While the concept of a hybrid car is about as old as the mechanized chariot—in 1899 a young engineer named Ferdinand Porsche (yes, that one) unveiled what would become the first hybrid car, the Lohner-Porsche—its application hasn’t been developed for nearly a century. Fuel was cheap and plentiful, so why bother?

When we eventually realized that our reckless fuel consumption might not be that good for the environment and us, things changed. All of a sudden, vehicles that drank less fuel were seen as valuable.


In 1997, Toyota unveiled one of their most ground-breaking achievements: the original Prius. In the first year it launched, it won many awards, and was seen as a great way for the average consumer to save fuel and the planet. However, it was only available in Japan. Too bad, rest of the world, which would have to wait until 2001 to get a taste of the now-popular little sedan.

The second-generation Prius arrived in 2013, and with it mass appeal. Its hatchback proved quite popular to haul cargo, and made it unbelievably aerodynamic. With this car alone, Toyota filed 530 different patents.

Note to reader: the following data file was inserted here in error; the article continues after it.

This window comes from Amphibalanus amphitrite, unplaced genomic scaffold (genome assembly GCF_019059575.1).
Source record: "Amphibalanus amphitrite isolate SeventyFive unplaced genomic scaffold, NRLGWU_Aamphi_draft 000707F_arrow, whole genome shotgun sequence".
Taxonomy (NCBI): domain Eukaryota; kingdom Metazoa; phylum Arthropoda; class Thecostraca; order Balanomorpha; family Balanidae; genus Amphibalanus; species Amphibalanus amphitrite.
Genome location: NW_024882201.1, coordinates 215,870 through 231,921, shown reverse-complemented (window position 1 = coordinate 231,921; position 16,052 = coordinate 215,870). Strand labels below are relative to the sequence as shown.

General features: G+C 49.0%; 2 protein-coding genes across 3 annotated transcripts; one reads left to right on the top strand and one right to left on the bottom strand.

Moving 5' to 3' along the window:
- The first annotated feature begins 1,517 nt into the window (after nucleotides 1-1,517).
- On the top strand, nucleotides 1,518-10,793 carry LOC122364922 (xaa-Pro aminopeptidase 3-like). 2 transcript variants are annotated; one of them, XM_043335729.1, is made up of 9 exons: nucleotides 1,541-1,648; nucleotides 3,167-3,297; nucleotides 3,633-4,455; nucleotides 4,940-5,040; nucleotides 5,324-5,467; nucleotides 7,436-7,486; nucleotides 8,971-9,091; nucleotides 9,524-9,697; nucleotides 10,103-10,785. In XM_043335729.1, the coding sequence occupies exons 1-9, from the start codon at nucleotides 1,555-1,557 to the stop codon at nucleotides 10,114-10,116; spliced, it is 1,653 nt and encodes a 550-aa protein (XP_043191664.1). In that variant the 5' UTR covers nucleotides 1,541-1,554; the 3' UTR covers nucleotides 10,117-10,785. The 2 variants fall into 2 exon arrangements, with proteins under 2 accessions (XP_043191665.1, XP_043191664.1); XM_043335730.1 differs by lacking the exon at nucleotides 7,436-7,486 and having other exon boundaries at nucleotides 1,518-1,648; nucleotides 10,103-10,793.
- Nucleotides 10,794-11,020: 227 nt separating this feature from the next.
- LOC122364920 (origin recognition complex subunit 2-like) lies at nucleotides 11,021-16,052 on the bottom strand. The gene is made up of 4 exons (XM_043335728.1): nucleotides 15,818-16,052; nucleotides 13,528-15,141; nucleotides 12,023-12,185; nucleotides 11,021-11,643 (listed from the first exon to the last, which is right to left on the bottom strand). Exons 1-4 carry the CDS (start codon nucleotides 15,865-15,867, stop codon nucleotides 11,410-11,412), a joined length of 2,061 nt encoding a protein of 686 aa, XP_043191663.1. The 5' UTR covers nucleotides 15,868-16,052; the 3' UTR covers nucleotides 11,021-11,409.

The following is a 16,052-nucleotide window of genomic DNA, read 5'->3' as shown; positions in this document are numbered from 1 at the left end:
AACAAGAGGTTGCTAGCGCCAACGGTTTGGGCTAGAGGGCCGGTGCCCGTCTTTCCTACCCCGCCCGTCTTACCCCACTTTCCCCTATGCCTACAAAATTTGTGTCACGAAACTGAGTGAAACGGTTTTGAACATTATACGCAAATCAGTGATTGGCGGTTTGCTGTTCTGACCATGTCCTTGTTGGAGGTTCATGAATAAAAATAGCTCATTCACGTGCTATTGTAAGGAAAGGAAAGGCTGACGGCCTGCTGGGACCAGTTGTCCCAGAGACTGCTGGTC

More than two million units have been sold to date. It amounts to 50 per cent of the total number of hybrid vehicles on the road today. If you are looking to cut back on your fuel bill and CO2 footprint while getting behind the wheel of one of the most advanced vehicles there is, the Prius is the way to go.

But what makes this car such a contender for your money? First, its hybrid setup is the most proven in the industry. It uses a lithium-ion battery (or a nickel-metal hydride unit in the base version) to return an impressive fuel consumption of 4.6 litres per 100 km.


Another important factor in the Prius’ impressive fuel consumption is that it trains its drivers to drive in a more eco-friendly way by showing them when the gasoline engine kicks in and the state of the battery.

The Prius became so popular that it spawned a complete family of hybrid vehicles: There’s the Prius C, a smaller hatchback intended for city driving; the Prius V, a large wagon that became surprisingly popular with taxi drivers; the Prius Prime, which can run on electricity alone and recharges using a plug; the Camry Hybrid, combining the comfort of the Camry with a more fuel-efficient drivetrain; the RAV4 Hybrid, a crossover that uses its electric motor to power the back wheel; and the Highlander Hybrid, giving you a full-size SUV with the fuel consumption of a small car.

So what’s next for the Prius? While we can’t predict the future, we can safely say that this very popular model won’t stop production anytime soon. In fact, let’s not forget that the current Prius is four-years-old. In the automotive world, this means that it will soon be due for a stylistic upgrade and some new tech… Maybe 2019?